Several months ago, Indieshare.com hosted an online independent film composer contest which featured the musical stylings of over a dozen indie film composers and amateur musicians. After the votes were cast, only five of the composers made the grade, including first place winner Michael Damon. Since claiming victory, Michael has been busy on a variety of projects, including the continued joy of running Virtual Productions with his wife Carolyn. Thankfully, Mike has taken a brief moment out of his immensely busy schedule to answer some questions from yours truly, concerning his career as a musician, and the indie music biz in general.
First off, Michael I’d like to congratulate you on your first place spot in the Indieshare Indie Composer Contest and I’d also like to apologize for taking so long to get this interview done. I may be a busy man, but I’m sure that in your line of work you must be ten times busier.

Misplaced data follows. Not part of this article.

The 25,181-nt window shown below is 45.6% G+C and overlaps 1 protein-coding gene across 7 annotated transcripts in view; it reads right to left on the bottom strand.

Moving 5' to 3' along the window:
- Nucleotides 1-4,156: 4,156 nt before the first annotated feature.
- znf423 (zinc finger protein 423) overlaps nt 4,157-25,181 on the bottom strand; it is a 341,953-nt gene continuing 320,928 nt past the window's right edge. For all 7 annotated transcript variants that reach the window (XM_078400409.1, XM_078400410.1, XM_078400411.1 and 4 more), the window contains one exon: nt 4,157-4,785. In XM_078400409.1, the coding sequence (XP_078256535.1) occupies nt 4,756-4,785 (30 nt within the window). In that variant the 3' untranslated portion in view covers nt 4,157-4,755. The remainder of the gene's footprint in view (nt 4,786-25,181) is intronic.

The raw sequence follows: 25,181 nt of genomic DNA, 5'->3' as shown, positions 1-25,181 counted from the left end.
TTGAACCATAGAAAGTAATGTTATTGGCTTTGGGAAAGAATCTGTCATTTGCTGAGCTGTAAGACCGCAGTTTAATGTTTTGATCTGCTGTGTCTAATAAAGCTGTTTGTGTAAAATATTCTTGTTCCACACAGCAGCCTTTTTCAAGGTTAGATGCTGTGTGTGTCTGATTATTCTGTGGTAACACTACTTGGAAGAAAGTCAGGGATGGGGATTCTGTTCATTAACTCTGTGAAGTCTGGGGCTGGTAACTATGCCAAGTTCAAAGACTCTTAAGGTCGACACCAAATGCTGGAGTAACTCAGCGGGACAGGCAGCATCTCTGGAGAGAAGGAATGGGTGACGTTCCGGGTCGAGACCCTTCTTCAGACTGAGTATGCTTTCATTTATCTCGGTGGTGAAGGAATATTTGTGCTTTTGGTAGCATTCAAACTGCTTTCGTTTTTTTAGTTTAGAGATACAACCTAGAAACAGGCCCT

Thanks Jordan. I’m very pleased to have a chance to do this interview. The Indieshare contest was a great experience. There were some fantastic compositions entered, and I’m flattered to have been chosen from such a talented group of composers.
All right, for my first question Michael, I’d really like to know more about your musical expertise. How long have you been composing music and where did you learn your craft? Are you self taught, did you get private music lessons, or did you go to school for it? And, out of curiosity, what musical instrument(s) do you play?